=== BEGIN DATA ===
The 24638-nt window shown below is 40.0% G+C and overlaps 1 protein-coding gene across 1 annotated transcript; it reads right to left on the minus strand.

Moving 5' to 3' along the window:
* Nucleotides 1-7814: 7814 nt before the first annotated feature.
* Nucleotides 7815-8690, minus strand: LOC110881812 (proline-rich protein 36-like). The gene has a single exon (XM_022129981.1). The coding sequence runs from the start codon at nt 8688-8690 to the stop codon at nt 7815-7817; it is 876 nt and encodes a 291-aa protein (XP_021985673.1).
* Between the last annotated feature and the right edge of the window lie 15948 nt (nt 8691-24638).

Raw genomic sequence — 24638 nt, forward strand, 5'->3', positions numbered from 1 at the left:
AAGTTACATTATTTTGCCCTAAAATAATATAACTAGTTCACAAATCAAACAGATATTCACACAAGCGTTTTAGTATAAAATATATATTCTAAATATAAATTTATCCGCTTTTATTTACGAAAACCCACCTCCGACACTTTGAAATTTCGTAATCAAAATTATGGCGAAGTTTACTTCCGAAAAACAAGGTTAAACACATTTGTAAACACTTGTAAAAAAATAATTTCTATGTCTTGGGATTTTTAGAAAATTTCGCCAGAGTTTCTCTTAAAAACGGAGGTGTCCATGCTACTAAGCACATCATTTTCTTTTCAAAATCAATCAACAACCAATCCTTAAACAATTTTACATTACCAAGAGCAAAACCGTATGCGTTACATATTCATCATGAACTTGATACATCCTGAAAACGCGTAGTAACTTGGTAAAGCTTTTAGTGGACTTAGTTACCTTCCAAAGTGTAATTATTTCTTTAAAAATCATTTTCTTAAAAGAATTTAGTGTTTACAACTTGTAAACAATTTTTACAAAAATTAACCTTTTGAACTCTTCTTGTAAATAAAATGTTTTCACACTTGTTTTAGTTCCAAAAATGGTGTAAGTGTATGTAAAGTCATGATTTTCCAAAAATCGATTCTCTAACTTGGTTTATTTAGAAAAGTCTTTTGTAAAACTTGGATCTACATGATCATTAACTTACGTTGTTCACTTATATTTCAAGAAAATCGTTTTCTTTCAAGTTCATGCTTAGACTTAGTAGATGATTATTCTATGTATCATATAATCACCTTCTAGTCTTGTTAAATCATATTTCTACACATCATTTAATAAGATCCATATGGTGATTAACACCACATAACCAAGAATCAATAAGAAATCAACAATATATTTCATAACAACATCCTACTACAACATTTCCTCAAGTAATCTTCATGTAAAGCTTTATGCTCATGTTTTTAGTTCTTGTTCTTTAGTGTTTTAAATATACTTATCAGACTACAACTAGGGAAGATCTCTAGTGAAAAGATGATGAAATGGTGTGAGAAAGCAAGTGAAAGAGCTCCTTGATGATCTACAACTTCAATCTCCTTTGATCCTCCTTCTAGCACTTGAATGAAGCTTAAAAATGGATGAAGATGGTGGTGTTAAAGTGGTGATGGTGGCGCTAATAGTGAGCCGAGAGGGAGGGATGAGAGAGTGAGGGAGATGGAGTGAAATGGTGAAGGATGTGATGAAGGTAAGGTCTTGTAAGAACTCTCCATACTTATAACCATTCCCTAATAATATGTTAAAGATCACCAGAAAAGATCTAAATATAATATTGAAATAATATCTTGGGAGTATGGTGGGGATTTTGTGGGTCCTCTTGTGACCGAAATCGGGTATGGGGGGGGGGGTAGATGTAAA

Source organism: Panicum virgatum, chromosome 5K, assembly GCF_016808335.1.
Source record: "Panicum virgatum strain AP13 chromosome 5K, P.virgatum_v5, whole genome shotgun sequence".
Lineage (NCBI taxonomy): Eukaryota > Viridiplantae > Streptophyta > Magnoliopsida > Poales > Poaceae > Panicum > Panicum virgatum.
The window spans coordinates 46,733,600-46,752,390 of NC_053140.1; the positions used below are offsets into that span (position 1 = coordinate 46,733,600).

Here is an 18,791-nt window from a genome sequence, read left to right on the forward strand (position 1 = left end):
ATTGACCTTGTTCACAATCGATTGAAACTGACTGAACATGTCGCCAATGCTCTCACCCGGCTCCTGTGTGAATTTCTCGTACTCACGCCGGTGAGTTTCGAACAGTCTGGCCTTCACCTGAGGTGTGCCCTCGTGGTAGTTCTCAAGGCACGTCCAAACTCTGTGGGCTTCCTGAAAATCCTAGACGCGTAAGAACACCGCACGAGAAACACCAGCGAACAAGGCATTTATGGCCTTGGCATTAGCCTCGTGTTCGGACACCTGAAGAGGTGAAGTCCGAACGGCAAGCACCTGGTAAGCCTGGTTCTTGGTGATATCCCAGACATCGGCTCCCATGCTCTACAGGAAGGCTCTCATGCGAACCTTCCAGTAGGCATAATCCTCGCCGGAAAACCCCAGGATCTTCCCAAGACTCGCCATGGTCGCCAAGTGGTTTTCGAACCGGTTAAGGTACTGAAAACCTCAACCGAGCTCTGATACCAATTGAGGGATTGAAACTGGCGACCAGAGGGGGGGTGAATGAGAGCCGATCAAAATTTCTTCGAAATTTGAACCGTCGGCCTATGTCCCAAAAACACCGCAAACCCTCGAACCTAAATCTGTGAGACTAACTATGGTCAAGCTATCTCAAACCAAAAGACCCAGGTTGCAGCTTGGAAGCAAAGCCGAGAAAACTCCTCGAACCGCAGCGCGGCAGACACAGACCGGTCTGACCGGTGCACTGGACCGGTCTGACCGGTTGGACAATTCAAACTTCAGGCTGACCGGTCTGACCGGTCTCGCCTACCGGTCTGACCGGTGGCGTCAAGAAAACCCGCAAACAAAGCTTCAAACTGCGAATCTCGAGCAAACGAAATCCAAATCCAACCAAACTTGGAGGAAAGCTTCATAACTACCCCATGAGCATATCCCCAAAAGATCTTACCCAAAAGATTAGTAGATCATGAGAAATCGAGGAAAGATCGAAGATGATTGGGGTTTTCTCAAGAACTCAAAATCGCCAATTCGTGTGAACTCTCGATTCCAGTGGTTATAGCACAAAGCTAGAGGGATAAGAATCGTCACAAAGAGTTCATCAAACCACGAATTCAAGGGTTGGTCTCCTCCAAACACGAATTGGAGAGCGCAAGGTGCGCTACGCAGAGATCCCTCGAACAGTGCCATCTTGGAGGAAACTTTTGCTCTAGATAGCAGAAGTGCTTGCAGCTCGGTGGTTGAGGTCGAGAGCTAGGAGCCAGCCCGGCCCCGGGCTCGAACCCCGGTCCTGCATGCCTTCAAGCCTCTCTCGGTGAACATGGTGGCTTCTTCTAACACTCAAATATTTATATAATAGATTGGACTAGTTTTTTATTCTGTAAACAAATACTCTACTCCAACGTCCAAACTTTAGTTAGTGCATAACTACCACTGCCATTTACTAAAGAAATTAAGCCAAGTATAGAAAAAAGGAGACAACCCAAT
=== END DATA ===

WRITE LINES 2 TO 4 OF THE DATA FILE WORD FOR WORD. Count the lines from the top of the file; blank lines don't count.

Moving 5' to 3' along the window:
* Nucleotides 1-7814: 7814 nt before the first annotated feature.
* Nucleotides 7815-8690, minus strand: LOC110881812 (proline-rich protein 36-like). The gene has a single exon (XM_022129981.1). The coding sequence runs from the start codon at nt 8688-8690 to the stop codon at nt 7815-7817; it is 876 nt and encodes a 291-aa protein (XP_021985673.1).